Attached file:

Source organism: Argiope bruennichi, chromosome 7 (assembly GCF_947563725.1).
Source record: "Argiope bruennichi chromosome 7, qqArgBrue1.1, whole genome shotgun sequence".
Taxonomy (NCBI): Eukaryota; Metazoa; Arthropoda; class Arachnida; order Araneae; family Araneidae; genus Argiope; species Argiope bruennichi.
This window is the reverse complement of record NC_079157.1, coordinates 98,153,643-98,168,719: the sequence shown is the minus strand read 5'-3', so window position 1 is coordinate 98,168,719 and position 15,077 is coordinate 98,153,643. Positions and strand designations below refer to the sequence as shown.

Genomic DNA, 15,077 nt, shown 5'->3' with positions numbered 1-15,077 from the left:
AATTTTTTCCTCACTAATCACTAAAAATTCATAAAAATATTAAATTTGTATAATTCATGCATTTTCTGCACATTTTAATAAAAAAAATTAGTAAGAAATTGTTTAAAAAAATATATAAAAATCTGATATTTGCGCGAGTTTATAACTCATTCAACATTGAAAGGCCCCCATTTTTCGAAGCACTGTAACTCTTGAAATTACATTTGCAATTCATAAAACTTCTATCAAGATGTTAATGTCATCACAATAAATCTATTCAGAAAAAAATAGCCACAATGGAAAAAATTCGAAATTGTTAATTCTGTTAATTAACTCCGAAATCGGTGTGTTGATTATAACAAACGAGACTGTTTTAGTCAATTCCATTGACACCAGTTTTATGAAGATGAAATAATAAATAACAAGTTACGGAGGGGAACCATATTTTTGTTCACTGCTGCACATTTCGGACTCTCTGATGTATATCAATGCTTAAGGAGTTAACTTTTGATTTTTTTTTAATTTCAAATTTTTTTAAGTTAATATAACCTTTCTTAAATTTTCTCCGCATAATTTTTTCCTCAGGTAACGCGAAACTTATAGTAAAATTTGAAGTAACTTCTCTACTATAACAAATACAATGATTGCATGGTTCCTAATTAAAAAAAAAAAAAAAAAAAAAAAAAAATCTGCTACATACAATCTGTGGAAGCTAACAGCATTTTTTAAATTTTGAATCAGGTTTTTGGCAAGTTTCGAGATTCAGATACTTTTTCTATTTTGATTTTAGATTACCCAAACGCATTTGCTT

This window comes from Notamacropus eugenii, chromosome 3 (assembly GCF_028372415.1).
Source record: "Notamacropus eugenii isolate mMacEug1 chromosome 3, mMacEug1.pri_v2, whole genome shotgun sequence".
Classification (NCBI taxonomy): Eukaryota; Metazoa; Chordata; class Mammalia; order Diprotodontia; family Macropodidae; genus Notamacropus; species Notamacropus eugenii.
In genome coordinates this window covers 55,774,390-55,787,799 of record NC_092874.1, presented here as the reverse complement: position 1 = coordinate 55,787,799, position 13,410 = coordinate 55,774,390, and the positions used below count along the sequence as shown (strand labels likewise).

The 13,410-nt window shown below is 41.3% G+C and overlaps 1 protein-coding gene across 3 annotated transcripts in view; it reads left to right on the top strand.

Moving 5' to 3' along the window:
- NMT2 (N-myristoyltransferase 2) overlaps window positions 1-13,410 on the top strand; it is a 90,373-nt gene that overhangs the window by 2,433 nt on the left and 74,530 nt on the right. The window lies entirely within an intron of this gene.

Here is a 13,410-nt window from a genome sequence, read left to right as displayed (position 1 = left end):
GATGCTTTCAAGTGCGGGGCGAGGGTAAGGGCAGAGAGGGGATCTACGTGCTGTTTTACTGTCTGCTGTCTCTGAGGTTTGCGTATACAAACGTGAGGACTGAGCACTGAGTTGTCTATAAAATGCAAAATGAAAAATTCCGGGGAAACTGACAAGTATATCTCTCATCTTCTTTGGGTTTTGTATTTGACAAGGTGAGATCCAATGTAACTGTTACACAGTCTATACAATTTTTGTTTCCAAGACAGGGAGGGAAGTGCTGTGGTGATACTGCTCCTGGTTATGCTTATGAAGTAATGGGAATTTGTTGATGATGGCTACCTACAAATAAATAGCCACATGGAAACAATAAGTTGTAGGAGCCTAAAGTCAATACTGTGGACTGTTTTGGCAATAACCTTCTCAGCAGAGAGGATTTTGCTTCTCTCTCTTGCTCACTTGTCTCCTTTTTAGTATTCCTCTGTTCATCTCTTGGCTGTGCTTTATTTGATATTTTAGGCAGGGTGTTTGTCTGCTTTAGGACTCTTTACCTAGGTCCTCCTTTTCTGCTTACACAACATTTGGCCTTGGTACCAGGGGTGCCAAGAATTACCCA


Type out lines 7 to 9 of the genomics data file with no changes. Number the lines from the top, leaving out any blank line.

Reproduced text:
This window comes from Notamacropus eugenii, chromosome 3 (assembly GCF_028372415.1).
Source record: "Notamacropus eugenii isolate mMacEug1 chromosome 3, mMacEug1.pri_v2, whole genome shotgun sequence".
Classification (NCBI taxonomy): Eukaryota; Metazoa; Chordata; class Mammalia; order Diprotodontia; family Macropodidae; genus Notamacropus; species Notamacropus eugenii.